Charging that Wayne State University’s student newspaper is too leftist and “put out by left-wing radicals,” a group of undergraduate students began publishing a rival daily the week of Nov. 6th.
The South End, WSU’s s official student publication, formerly known as The Daily Collegian, has come under attack by staffers of the competition paper, The Phoenix. The South End has been criticized as leaning heavily toward the left end of the political spectrum, concentrating on protest and anti-war movements.
“If 900 students attend a dance, it is more important than 200 students protesting on campus,” said Vartan Kupelian, Phoenix staffer and former editor-in-chief of the Daily Collegian. Kupelian identified himself as Jim Thomas, managing editor of the Phoenix, when interviewed. He said that the South End is directed toward protestors, demonstrators and left-wingers.
Kupelian charged that Art Johnston, editor-in-chief of the South End, is overstepping his bounds by printing value judgments outside the editorial page.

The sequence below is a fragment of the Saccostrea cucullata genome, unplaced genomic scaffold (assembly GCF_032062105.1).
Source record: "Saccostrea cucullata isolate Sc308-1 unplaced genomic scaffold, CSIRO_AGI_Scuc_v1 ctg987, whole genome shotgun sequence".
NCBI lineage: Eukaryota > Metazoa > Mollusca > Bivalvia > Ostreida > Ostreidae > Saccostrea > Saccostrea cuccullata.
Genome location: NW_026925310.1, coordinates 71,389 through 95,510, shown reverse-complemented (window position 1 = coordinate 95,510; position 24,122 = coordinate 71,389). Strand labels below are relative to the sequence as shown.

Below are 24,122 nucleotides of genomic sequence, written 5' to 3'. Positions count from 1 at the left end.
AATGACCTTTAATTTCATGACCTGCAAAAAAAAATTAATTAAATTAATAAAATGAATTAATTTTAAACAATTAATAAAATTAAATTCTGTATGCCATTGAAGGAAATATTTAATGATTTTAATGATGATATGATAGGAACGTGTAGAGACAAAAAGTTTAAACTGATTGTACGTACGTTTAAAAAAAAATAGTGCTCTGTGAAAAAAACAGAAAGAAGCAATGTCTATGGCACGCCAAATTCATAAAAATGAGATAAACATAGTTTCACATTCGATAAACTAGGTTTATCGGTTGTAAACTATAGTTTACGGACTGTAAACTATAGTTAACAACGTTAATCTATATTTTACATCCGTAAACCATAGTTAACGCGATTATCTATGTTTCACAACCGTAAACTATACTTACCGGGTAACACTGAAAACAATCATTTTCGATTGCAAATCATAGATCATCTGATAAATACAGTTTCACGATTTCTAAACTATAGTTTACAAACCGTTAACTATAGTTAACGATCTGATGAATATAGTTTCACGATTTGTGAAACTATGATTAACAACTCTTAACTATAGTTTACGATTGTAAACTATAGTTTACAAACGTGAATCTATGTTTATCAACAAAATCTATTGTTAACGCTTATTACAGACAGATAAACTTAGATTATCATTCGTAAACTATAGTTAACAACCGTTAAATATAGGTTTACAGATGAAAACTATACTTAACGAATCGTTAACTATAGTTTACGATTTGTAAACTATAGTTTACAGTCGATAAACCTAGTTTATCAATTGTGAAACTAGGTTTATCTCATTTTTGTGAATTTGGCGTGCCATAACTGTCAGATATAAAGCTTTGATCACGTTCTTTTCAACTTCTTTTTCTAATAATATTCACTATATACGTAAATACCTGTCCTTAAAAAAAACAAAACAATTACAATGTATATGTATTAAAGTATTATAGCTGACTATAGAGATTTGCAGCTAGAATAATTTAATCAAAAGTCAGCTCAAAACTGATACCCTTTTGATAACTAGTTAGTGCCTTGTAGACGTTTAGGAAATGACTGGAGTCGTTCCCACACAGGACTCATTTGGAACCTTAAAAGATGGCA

“As a subjective organ, a paper’s responsibility is to express its own views only on the editorial page,” he said. “We intend to be completely objective, as the Collegian has been in the past. Granted we have been more conservative, but always strived for objectivity.”
Kupelian said that the Collegian increased from 12,500 copies to 18,000 in the past four years. Former co-editors claim that circulation did not exceed 15,000.
Kupelian claimed that their printer, who has printed the student publication for the past 50 years and is currently printing the South End, advised the Phoenix that South End circulation has increased by around 3,000 copies.
However, The South End’s circulation increase from 15,000 to 18,000 a day has only been since Johnston won a four-man race for editorship last fall.
“The students may not agree with the paper, but they’re reading it,” said Alan Fisk, South End news editor.
The Phoenix will be headed by Howard Gabe and Phil Mayesky, both seniors in the Business School.
Both editors, who head a staff of 20, have worked for the old Daily Collegian. They have received $400 from the school of business administration and $400 in ads. A fund has been established to collect donations from interested parties.
The Phoenix asked the Student-Faculty Council Budget Committee for funds, but was advised to return with a more detailed program.
Gabe said that if the paper succeeds, profits will be used to establish a scholarship.